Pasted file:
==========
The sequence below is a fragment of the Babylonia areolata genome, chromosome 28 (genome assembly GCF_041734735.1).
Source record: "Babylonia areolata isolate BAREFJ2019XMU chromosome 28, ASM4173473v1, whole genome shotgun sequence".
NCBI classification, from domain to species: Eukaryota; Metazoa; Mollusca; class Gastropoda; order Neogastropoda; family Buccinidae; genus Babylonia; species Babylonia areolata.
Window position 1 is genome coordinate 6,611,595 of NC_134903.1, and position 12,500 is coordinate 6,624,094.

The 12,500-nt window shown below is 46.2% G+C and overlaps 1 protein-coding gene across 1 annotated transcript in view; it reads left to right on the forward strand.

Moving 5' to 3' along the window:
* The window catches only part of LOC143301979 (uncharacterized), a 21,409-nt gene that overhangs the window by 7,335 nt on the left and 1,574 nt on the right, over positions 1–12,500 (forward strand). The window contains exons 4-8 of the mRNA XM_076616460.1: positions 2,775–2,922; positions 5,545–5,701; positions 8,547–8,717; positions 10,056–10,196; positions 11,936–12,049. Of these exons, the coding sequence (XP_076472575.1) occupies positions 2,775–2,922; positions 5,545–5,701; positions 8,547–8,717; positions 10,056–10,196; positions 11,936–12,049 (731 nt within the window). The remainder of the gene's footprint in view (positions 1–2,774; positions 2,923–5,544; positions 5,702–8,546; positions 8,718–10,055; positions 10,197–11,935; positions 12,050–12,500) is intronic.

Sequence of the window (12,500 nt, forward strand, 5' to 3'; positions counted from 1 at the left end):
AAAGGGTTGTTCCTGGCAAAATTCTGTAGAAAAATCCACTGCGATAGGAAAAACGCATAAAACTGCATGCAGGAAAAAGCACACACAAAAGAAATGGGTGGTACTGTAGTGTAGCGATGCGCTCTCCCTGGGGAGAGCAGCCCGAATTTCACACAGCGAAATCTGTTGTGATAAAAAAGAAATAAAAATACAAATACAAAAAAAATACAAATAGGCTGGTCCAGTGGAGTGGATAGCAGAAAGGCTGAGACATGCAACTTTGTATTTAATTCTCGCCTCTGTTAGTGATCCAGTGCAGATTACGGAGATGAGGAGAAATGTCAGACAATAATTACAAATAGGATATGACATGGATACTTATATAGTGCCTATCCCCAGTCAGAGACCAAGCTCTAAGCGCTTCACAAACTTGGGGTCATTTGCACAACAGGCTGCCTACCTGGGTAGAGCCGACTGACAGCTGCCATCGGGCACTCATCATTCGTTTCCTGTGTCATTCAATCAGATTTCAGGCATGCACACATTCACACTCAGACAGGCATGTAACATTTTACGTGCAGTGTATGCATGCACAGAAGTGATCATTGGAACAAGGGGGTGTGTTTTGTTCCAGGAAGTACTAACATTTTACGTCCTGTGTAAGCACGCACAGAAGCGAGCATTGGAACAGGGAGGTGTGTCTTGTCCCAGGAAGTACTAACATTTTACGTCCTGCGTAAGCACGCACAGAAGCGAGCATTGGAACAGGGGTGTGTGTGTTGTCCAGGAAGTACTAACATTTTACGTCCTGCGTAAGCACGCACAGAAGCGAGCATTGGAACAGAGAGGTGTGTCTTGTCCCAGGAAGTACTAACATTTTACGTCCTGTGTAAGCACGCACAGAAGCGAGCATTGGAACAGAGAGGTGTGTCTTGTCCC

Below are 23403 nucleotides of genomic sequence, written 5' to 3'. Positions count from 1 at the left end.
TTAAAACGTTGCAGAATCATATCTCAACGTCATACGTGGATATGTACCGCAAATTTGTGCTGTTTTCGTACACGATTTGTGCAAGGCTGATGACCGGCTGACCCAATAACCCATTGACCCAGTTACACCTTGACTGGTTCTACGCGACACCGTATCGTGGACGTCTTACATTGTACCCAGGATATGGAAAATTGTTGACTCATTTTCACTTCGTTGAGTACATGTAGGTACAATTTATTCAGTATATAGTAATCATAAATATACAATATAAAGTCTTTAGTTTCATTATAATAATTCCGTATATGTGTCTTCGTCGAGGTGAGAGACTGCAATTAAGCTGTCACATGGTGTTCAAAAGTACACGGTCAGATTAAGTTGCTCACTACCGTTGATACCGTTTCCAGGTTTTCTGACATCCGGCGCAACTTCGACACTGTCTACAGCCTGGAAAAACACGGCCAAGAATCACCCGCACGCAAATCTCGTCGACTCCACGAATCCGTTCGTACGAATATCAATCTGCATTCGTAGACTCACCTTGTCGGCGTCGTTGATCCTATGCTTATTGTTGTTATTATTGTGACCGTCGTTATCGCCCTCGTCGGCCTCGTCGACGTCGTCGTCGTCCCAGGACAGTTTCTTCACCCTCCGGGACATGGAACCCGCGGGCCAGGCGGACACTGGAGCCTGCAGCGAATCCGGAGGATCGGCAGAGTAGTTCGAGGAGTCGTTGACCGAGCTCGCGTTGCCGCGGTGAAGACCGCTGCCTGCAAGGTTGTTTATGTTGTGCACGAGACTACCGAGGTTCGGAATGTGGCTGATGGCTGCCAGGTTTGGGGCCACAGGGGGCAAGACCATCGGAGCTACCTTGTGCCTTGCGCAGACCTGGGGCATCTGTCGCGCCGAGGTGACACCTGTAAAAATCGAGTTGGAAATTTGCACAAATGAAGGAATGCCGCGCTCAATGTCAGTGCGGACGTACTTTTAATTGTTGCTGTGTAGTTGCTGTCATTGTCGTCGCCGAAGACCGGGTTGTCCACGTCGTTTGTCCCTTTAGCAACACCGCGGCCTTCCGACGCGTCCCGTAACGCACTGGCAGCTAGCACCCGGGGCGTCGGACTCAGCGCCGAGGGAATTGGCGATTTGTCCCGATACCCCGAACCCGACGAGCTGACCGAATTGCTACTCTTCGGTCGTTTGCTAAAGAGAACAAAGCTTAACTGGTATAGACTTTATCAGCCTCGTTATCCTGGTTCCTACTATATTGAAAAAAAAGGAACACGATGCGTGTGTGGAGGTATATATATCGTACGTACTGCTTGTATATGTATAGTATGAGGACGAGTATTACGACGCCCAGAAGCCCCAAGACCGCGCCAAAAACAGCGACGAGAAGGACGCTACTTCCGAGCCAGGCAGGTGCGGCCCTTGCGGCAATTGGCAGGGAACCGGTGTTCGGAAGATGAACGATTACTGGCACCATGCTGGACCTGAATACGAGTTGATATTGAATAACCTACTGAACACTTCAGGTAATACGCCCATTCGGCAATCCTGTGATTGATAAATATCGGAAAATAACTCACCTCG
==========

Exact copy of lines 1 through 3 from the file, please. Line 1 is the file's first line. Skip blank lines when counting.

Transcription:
The sequence below is a fragment of the Babylonia areolata genome, chromosome 28 (genome assembly GCF_041734735.1).
Source record: "Babylonia areolata isolate BAREFJ2019XMU chromosome 28, ASM4173473v1, whole genome shotgun sequence".
NCBI classification, from domain to species: Eukaryota; Metazoa; Mollusca; class Gastropoda; order Neogastropoda; family Buccinidae; genus Babylonia; species Babylonia areolata.